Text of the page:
Somewhere in the mind and mentality of humans there is a need or want to be treated as a child, or have someone slave over them. Some people call it pampering, which often comes with a certain price-tag. There are other poorer people who seem to believe the cost of money is beyond the cost of being human. The point where you start acting like a child–whining to get what you want, consciously leaving a trail of disaster behind you, and believing, truly believing the customer is always right–you have issues which really need to be addressed, especially if we want to have an evolved society one day. For other people who dream of having someone slave for them, I probably have no words to express my feelings. Desperate, ridiculous, and humiliating come to mind, and this is me comparing you to the word ‘human being’.

I could pray and wish for a world where people are raised with a sense of awareness. Where people are proud to do their own work, to bring as much balance and peace to the world as possible, people who would strive to find equality between human beings. Until then, I’ll be content cleaning up your mess, because obviously you lack the self-esteem, awareness, and respect to do it yourself. I assume you’ll return to diapers as soon as possible, too.

Ice Cubes for Baby!

July 7, 2011

I’m standing with a coworker as we watch a customer with a crying baby in a stroller. The baby won’t stop crying, and I assume he’s thirsty, because his mother is trying to open a drink cup. Mind you, he looks about six-months old (and my coworker tells me babies that old shouldn’t be drinking water, soda or anything like this).

Well, don’t worry, there is no water left in this lady’s iced coffee cup. So instead she starts pouring ice cubes into her child’s mouth, nay make that toddler, nay make that infant-close-to-newborn baby’s mouth. So an ice cube drops in roughly the same size as the child’s mouth and disappears. We stand there watching in amazement. I don’t know if this woman expects her toothless son to chew on the ice, or to know how to suck an ice-cold cube. Of course, the expected happens, and the baby begins to choke–well actually, more like the child can’t breathe because the ice cube gets lodged in the back of his mouth.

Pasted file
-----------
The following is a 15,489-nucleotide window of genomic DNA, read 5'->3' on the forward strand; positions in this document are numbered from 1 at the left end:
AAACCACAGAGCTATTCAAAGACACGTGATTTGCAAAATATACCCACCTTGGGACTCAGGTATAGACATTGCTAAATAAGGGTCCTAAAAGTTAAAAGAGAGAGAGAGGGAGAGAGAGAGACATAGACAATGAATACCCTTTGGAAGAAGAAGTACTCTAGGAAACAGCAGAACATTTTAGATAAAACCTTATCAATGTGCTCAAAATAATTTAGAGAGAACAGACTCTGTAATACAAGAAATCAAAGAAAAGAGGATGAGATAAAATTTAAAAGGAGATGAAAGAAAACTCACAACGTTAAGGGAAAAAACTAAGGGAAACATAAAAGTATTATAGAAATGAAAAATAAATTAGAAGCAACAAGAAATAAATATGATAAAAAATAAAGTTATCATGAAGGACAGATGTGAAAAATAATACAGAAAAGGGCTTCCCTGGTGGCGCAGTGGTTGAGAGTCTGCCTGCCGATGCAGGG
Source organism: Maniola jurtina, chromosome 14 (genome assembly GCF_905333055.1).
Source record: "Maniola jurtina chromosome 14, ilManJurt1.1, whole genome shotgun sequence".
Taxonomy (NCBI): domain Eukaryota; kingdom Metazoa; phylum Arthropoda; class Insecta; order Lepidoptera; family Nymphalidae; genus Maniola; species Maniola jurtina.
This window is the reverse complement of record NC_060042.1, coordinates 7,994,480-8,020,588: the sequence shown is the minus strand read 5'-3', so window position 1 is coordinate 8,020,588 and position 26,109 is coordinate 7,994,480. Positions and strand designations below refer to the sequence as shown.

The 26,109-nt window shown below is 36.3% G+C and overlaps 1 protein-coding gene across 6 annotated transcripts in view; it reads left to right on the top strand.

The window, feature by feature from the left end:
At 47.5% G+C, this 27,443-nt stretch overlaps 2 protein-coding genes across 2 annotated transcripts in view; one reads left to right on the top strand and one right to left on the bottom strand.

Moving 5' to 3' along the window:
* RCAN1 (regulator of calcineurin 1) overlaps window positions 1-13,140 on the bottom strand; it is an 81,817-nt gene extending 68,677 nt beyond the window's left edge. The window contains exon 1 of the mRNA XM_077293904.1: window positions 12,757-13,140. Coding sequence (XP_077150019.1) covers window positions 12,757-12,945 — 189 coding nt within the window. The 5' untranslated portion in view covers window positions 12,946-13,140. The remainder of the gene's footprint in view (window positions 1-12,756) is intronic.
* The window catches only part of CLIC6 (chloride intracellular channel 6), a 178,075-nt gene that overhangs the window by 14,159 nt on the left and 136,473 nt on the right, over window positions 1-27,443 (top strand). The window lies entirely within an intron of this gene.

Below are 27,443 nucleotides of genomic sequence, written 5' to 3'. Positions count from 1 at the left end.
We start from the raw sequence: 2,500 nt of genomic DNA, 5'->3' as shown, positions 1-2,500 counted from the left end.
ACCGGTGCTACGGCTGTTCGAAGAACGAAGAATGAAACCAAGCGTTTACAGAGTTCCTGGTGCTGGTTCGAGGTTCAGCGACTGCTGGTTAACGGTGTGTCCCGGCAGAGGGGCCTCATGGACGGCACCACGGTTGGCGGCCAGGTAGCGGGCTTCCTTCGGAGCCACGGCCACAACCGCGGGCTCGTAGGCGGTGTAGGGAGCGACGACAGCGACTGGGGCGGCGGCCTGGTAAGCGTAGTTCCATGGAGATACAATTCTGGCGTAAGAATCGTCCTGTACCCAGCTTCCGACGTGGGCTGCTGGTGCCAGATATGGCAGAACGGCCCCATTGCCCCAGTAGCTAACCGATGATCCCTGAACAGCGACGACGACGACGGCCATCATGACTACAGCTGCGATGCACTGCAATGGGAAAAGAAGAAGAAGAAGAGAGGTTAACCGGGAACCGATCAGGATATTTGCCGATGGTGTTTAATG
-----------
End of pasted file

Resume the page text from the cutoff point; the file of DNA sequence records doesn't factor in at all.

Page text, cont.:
So she quickly starts patting his chest. Then she frantically unbuckles the baby from the stroller. Then she turns him over in the air and starts slapping his back. I’m not entirely sure if an ice cube even pops out or if the child has already swallowed it. She continues to check her baby and looks inside his mouth. By now my coworker goes to offer the customer help.

The woman is Japanese and doesn’t speak English, so I look for a coworker who can offer her help–either telling her we have a drinking fountain in the back, and we have fitting rooms if she needs to nurse or something. Instead, the woman ignores all of us, and rushes away with her baby and disappears.

No further comment.

Customer Types: The Dumb,

Crazy Old Lady

November 6, 2010